A combination of propensity score weighting and covariate adjustment can be useful for several reasons. First, the propensity scores may not have been able to completely balance all of the covariates. The inclusion of these covariates in addition to the treatment indicator in a weighted regression model may correct this if the imbalance is relatively small. Second, in addition to exposure, the relationship between some of the covariates and the outcome may also be of interest. Their inclusion can provide coefficients that can estimate the direction and magnitude of the relationship. Third, as with randomized trials, stratifying on covariates that are highly correlated with the outcome can improve the precision of estimates. Lastly, the some treatment effect estimators that utilize an outcomes regression model and propensity scores are "doubly robust" in the sense that if either the propensity score model is correct or the regression model is correct then the treatment effect estimator will be unbiased (Bang & Robins 2005).


[1] Bang H. and J. Robins (2005). "Doubly robust estimation in missing data and causal inference models," Biometrics 61:692–972.

[2] Bland M. (2013). "Do baseline p-values follow a uniform distribution in randomised trials?" PLoS ONE 8(10): e76010: 1–5.

[3] Dehejia, R.H. and S. Wahba (1999). "Causal effects in nonexperimental studies: re-evaluating the evaluation of training programs," Journal of the American Statistical Association 94:1053–1062.

[4] Efron, B., T. Hastie, I. Johnstone, R. Tibshirani (2004). "Least angle regression," Annals of Statistics 32(2):407–499.

[5] Friedman, J.H. (2001). "Greedy function approximation: a gradient boosting machine," Annals of Statistics 29(5):1189–1232.

[6] Friedman, J.H. (2002). "Stochastic gradient boosting," Computational Statistics and Data Analysis 38(4):367–378.

[7] Friedman, J.H., T. Hastie, R. Tibshirani (2000). "Additive logistic regression: a statistical view of boosting," Annals of Statistics 28(2):337–374.

[8] Hastie, T., R. Tibshirani, and J. Friedman (2001). The Elements of Statistical Learning. Springer-Verlag, New York.

[9] Helmreich, J.E., and R.M. Pruzek (2009). "PSAgraphics: An R package to support propensity score analysis," Journal of Statistical Software 29(6):1–23.

[10] Hirano, K. and G. Imbens (2001). "Estimation of causal effects using propensity score weighting: An application to data on right heart catheterization," Health Services and Outcomes Research Methodology 2:259–278.

[11] Huppler-Hullsiek, K. and T. Louis (2002) "Propensity score modeling strategies for the causal analysis of observational data," Biostatistics 3:179–193.

[12] Lalonde, R. (1986). "Evaluating the econometric evaluations of training programs with experimental data," American Economic Review 76:604–620.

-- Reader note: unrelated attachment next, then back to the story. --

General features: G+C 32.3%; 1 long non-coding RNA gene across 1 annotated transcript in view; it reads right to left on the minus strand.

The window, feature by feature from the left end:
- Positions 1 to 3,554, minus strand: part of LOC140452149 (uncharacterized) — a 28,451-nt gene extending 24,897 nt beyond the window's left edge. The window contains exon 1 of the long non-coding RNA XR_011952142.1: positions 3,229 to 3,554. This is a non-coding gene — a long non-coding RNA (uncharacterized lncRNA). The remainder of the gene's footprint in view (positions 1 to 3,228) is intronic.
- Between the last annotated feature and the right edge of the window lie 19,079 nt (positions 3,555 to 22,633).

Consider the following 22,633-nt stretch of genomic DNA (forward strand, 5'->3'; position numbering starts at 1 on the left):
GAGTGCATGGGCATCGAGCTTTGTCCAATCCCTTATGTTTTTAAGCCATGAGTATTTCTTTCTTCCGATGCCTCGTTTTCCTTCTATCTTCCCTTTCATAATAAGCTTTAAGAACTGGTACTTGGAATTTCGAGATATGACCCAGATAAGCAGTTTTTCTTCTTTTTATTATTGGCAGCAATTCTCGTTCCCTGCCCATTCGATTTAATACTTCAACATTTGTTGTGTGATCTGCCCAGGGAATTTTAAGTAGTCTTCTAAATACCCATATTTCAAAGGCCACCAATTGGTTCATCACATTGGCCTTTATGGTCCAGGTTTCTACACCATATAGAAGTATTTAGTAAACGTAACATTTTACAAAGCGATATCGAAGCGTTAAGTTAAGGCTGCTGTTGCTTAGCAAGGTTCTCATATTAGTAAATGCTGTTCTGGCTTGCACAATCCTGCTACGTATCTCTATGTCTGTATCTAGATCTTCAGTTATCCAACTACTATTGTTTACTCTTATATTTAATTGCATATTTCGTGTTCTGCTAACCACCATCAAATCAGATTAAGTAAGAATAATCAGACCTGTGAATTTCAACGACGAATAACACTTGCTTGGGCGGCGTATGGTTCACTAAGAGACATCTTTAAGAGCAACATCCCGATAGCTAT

[13] Little, R. J. and S. Vartivarian (2004). "Does weighting for nonresponse increase the variance of survey means?" ASA Proceedings of the Joint Statistical Meetings, 3897-3904 American Statistical Association (Alexandria, VA)

[14] McCaffrey, D., G. Ridgeway, A. Morral (2004). "Propensity score estimation with boosted regression for evaluating adolescent substance abuse treatment," Psychological Methods 9(4):403–425.

[15] Obenchain, B. (2011). USPS 1.2 package manual.

[16] R Core Team (2013). . R Foundation for Statistical Computing, Vienna, Austria.

[17] Ridgeway, G. (1999). "The state of boosting," Computing Science and Statistics 31:172–181.

[18] Ridgeway, G. (2005). GBM 1.5 package manual.

[19] Ridgeway, G. (2006). "Assessing the effect of race bias in post-traffic stop outcomes using propensity scores." Journal of Quantitative Criminology 22(1):1–29.

[20] Rosenbaum, P. and D. Rubin (1983). "The Central Role of the Propensity Score in Observational Studies for Causal Effects," Biometrika 70(1):41–55.

[21] Rosenbaum, P. (1987). "Model-based direct adjustment," Journal of the American Statistical Association 82:387–394.

[22] Tibshirani, R. (1996). "Regression shrinkage and selection via the lasso," Journal of the Royal Statistical Society, Series B 58(1):267–288.

[23] Wooldridge, J. (2002). Econometric analysis of cross section and panel data, MIT Press, Cambridge.


  1. The file "" file — available on the Downloads page — contains all the code from this tutorial in text file. Reader can use that file to copy the code and run the examples. (Return to text)

  2. Users might want to add the directory for R to their PATH environmental variable. Doing so would simplify the use of the TWANG macros because the Rcmd can be set to "R" rather than the full path to the executable. To add the R directory to the PATH the user can open a command (cmd) window and type:
    setx PATH "%PATH%;C:\\Program FilesR\R-3.0.2\bin\x64
    where "C:\\Program FilesR\R-3.0.2\bin\x64" should be replaced by actual directory where R is stored. The R directory can be added to the PATH by

    1. Click Start

    2. Right click Computer

    3. Select Properties

    4. Select Advanced system settings

    5. Select Environmental Variable...

    6. In the upper window double click PATH

    7. Add ";C:\\Program FilesR\R-3.0.2\bin\x64" to the end

    8. Click OK until no longer prompted and close out windows that were opened.

    Again ‘C:\\Program FilesR\R-3.0.2\bin\x64'' should be replaced by actual directory where R is stored. (Return to text)

  3. See footnote 2, above, for details on adding the directory to the PATH (Return to text)

  4. The value of should specify the user's version of R. (Return to text)